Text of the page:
|        A Resource for Teachers, Clinicians, Parents, and Students by the Brain Injury Association of New York State.|
Step 1: Organize observations relevant to the problematic behavior/issue
In many cases, there are several contributors to the student’s identified problem. These contributors may interact with each other, therefore, it may be necessary to combine tests from different categories of possibilities. The existence of several interacting contributors may become obvious as you proceed through individual intervention experiments.
Weak understanding of and perception of others’ responses to aggressive behavior: Some students may be aggressive as a result of uncertainty regarding what behaviors are socially acceptable and how others react to their behavior. They may not understand that peers become upset in response to their aggressive behavior and that such behavior reduces their chances for peer acceptance and friendship. They may “misread” peers’ responses to their behavior. (See Tutorials on Social Competence; Social Perception; Friendship and Peer Acceptance.)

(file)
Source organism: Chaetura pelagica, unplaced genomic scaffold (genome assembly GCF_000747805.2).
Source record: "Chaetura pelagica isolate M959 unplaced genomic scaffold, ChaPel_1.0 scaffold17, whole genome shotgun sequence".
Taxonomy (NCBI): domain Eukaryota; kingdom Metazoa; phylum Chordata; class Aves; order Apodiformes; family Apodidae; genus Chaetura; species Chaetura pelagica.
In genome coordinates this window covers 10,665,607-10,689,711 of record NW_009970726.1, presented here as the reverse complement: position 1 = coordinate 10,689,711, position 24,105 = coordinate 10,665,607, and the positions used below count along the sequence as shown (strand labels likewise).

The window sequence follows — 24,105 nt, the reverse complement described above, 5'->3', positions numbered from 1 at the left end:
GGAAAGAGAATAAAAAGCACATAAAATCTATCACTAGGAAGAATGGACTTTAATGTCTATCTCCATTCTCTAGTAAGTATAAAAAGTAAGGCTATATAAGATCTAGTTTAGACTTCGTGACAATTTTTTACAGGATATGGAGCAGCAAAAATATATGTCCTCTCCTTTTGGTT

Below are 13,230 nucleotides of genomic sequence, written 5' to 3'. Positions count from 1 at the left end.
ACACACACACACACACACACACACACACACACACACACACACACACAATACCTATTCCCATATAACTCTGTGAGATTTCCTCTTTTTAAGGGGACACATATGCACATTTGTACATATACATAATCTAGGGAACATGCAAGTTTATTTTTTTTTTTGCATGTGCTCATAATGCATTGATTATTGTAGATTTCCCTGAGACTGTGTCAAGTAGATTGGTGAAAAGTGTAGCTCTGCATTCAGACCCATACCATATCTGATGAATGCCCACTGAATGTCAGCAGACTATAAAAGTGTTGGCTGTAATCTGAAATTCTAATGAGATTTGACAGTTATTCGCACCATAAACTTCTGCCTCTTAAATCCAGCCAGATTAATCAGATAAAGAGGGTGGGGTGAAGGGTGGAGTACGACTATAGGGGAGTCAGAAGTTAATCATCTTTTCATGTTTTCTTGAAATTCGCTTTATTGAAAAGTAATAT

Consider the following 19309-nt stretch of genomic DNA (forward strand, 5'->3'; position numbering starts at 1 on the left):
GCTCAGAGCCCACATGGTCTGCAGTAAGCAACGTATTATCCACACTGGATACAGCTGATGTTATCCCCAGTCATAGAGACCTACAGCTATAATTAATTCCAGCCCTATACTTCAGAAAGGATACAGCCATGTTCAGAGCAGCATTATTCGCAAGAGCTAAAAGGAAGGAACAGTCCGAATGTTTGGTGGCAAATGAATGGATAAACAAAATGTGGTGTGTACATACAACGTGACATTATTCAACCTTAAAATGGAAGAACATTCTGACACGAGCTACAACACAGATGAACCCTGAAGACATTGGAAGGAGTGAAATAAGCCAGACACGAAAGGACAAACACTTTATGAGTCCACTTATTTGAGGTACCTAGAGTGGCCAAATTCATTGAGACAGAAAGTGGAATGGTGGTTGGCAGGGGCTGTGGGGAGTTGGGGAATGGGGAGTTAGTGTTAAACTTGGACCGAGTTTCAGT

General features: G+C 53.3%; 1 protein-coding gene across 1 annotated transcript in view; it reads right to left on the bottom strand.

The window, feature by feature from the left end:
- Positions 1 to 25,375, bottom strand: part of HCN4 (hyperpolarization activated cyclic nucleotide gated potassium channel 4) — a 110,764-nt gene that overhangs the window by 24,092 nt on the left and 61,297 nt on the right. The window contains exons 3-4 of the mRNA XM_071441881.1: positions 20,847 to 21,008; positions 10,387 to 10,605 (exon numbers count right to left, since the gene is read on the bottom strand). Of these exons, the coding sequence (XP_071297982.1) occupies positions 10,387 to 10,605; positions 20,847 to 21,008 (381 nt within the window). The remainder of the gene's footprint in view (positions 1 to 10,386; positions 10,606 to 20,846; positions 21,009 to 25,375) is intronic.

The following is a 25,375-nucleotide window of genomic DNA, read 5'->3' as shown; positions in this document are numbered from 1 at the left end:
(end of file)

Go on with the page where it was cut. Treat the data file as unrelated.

Relevant observations: The student indicates that he wants to have friends and expresses regret after being aggressive in relation to peers. The student appears to have difficulty “reading” peers’ reactions to his behavior. He may also misread peers’ behavior as aggressive in relation to him.
Useful experiments for assessment and intervention:
Possible referrals: Social worker, counselor, school psychologist, or speech-language pathologist for social skills and social perception assessment and intervention; behavior specialist for behavior management strategies.
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